Irish motor pool toeing green

Author: John Nagy ’00M.A.


When the British rock band Queen recorded “I’m in Love with My Car”—its sensual, satirical paean to the muscle machines popular in the 1970s—it sure as Shinola wasn’t singing about the Toyota Prius.

Times have changed, and so has the feel most consumers have for their automobile. Pumpin’ pistons are out, energy efficiency and low emissions are in. So in January, Notre Dame took an experimental step toward an all-hybrid motor pool when it took delivery on a Toyota Prius after nine months on a waiting list.

“It’s not a bad small car,” says Marty Ogren, the manager of Notre Dame’s transportation services.

The car’s computer makes power decisions for you, switching back and forth between the electric motor and the gas-powered engine. Electricity covers most around-town driving, which accounts for much of a hybrid car’s high fuel efficiency, while the engine takes over on the highway, recharging the battery along the way.

The local fuel efficiency is one of the reasons the cars are especially attractive for use around a college campus. Longer hops are fine, too, Ogren says. A Domer could get on the highway to Chicago and even get lost in city traffic for an hour and count on 50 miles per gallon.

Ogren expects this will translate into fuel cost savings as high as $700 to $1,000 each year, possibly more if gas prices continue to climb.

“We’re using it to experiment and see where we can use this vehicle,” he says.

One result is already in. “It’s not strong enough for the demands that Security would put on their vehicles,” says Ogren. But Notre Dame’s 18-vehicle motor pool, available on a rental basis to anyone traveling on University business—and currently the domain of mid-size sedans and minivans—is a real possibility. Ogren already has several repeat customers for the Prius. “The wave of the future: Maybe we’ll have half a dozen Priuses three to four years from now,” he says.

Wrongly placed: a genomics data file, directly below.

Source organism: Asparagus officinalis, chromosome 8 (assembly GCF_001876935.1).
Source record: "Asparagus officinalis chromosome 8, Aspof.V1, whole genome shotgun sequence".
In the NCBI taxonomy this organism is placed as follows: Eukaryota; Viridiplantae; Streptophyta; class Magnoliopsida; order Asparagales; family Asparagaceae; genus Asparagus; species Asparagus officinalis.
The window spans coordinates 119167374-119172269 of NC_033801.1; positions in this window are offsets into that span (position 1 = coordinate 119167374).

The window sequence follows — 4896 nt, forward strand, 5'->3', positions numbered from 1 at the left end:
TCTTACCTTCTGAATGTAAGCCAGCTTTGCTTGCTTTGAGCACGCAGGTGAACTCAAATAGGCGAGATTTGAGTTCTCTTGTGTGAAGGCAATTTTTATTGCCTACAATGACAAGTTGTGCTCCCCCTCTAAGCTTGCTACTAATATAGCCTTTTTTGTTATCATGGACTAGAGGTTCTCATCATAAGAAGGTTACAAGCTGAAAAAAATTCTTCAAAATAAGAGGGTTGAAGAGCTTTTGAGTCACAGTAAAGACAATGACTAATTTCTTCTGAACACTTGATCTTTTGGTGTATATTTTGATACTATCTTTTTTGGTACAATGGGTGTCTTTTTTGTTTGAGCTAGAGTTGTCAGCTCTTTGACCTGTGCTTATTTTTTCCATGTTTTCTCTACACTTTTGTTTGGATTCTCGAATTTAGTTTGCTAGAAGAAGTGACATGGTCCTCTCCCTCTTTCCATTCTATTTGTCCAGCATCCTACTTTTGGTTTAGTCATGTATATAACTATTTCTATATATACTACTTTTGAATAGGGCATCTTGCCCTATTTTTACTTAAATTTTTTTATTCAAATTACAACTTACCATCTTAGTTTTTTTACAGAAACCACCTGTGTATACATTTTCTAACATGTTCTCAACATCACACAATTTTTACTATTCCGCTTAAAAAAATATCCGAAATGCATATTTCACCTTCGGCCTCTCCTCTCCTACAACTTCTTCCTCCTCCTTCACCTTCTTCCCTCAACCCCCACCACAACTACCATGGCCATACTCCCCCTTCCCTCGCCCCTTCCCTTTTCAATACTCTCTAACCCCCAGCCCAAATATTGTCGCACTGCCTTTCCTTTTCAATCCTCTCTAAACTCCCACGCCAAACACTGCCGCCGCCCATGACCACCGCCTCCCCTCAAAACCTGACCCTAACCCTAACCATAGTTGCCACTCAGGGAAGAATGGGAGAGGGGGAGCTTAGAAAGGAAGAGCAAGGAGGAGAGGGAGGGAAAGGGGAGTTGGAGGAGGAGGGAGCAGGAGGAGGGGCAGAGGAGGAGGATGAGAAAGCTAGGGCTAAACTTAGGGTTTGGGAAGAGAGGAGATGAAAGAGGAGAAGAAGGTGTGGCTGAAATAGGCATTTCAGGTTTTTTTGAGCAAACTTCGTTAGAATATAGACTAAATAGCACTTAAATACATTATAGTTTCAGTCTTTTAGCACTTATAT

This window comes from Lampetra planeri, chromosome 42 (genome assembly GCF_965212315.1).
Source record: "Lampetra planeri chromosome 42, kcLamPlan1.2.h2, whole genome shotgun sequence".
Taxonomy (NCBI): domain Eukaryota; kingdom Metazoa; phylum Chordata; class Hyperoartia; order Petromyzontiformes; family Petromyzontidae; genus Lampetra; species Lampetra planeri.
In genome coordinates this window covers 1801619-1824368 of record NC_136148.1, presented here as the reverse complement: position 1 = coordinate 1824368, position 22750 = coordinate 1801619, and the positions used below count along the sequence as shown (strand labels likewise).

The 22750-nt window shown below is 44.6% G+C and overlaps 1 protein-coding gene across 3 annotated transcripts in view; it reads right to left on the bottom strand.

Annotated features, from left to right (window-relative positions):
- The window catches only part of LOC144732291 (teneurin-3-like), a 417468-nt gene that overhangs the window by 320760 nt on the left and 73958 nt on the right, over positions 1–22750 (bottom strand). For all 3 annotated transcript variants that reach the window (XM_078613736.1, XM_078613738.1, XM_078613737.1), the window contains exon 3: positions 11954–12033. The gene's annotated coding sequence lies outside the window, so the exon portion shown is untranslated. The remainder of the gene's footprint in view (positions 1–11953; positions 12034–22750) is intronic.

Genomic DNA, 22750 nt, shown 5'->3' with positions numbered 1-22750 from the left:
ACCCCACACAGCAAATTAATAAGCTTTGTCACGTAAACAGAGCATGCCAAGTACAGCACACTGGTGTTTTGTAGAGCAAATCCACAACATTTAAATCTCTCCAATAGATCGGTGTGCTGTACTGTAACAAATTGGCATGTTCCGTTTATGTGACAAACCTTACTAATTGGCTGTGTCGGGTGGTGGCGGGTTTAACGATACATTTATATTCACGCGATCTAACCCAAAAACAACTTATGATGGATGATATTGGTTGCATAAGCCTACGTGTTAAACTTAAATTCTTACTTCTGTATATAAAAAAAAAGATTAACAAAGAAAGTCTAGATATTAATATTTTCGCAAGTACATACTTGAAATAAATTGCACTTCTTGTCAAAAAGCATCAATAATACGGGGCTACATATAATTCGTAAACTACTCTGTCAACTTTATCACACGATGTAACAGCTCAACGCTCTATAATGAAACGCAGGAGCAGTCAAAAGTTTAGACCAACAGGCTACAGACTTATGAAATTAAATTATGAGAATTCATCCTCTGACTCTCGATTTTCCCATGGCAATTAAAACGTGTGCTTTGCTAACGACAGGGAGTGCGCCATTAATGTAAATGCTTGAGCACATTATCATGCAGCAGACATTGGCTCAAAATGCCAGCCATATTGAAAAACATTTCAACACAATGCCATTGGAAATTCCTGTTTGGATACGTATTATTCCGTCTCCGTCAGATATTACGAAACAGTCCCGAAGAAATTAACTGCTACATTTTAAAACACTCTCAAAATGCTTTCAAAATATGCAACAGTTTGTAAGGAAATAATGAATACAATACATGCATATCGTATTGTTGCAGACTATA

Is the hybrid worth the higher up-front purchase price? Ogren sees the market changing quickly, perhaps as soon as the 2008 market year, bringing hybrids into line with other cars in their class. In the short run, he says, the environmental benefits cover the difference.

Meanwhile he’s keeping a close eye on other developments, such as UPS’s “Green Fleet” foray into hybrid delivery trucks. If more companies follow suit, the cost-benefit ratios could one day lead to hybrids of all kinds—cars and light trucks—in regular use across campus.

“The University is investigating all opportunities to conserve energy and reduce its ecological footprint,” says James Lyphout, Notre Dame’s vice president for business operations. “The use of more efficient cars is just one of a number of opportunities” to get this done.

For now, Notre Dame’s eco-magnanimity has reasonable limits. In March, Ogren’s staff test drove DaimlerChrysler’s GEM car, an electric vehicle that a local dealer dropped off in hopes of a sale. Ogren says it will take some years for the price to drop and the car to go far enough between battery recharges before it could be employed by University maintenance, parking services or food services.

Photo by Matt Cashore